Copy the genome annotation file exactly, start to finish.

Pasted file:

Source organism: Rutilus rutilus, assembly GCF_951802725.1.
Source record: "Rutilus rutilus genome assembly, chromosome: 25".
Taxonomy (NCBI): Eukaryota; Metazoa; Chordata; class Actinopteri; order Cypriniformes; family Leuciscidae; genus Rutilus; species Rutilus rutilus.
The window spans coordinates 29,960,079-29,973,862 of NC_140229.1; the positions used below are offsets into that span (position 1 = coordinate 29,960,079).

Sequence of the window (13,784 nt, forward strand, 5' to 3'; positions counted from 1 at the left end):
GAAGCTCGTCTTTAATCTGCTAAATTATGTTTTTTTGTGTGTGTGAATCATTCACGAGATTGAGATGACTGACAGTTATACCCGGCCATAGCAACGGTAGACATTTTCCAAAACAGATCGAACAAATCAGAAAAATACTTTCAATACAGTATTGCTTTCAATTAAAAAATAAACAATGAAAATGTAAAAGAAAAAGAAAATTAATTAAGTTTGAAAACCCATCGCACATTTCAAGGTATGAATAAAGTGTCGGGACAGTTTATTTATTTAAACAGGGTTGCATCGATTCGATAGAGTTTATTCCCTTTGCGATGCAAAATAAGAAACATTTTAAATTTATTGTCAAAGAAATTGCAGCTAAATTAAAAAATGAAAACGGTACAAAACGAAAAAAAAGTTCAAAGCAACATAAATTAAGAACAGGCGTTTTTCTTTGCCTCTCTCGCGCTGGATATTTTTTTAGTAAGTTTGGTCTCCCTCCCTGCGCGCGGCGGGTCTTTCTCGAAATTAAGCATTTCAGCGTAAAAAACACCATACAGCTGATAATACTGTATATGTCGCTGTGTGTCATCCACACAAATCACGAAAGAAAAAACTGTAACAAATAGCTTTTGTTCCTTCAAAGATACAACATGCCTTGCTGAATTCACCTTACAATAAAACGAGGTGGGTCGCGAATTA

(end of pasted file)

Source organism: Rutilus rutilus, assembly GCF_951802725.1.
Source record: "Rutilus rutilus genome assembly, chromosome: 25".
Taxonomy (NCBI): Eukaryota; Metazoa; Chordata; class Actinopteri; order Cypriniformes; family Leuciscidae; genus Rutilus; species Rutilus rutilus.
The window spans coordinates 29,960,079-29,973,862 of NC_140229.1; the positions used below are offsets into that span (position 1 = coordinate 29,960,079).

Sequence of the window (13,784 nt, forward strand, 5' to 3'; positions counted from 1 at the left end):
GAAGCTCGTCTTTAATCTGCTAAATTATGTTTTTTTGTGTGTGTGAATCATTCACGAGATTGAGATGACTGACAGTTATACCCGGCCATAGCAACGGTAGACATTTTCCAAAACAGATCGAACAAATCAGAAAAATACTTTCAATACAGTATTGCTTTCAATTAAAAAATAAACAATGAAAATGTAAAAGAAAAAGAAAATTAATTAAGTTTGAAAACCCATCGCACATTTCAAGGTATGAATAAAGTGTCGGGACAGTTTATTTATTTAAACAGGGTTGCATCGATTCGATAGAGTTTATTCCCTTTGCGATGCAAAATAAGAAACATTTTAAATTTATTGTCAAAGAAATTGCAGCTAAATTAAAAAATGAAAACGGTACAAAACGAAAAAAAAGTTCAAAGCAACATAAATTAAGAACAGGCGTTTTTCTTTGCCTCTCTCGCGCTGGATATTTTTTTAGTAAGTTTGGTCTCCCTCCCTGCGCGCGGCGGGTCTTTCTCGAAATTAAGCATTTCAGCGTAAAAAACACCATACAGCTGATAATACTGTATATGTCGCTGTGTGTCATCCACACAAATCACGAAAGAAAAAACTGTAACAAATAGCTTTTGTTCCTTCAAAGATACAACATGCCTTGCTGAATTCACCTTACAATAAAACGAGGTGGGTCGCGAATTA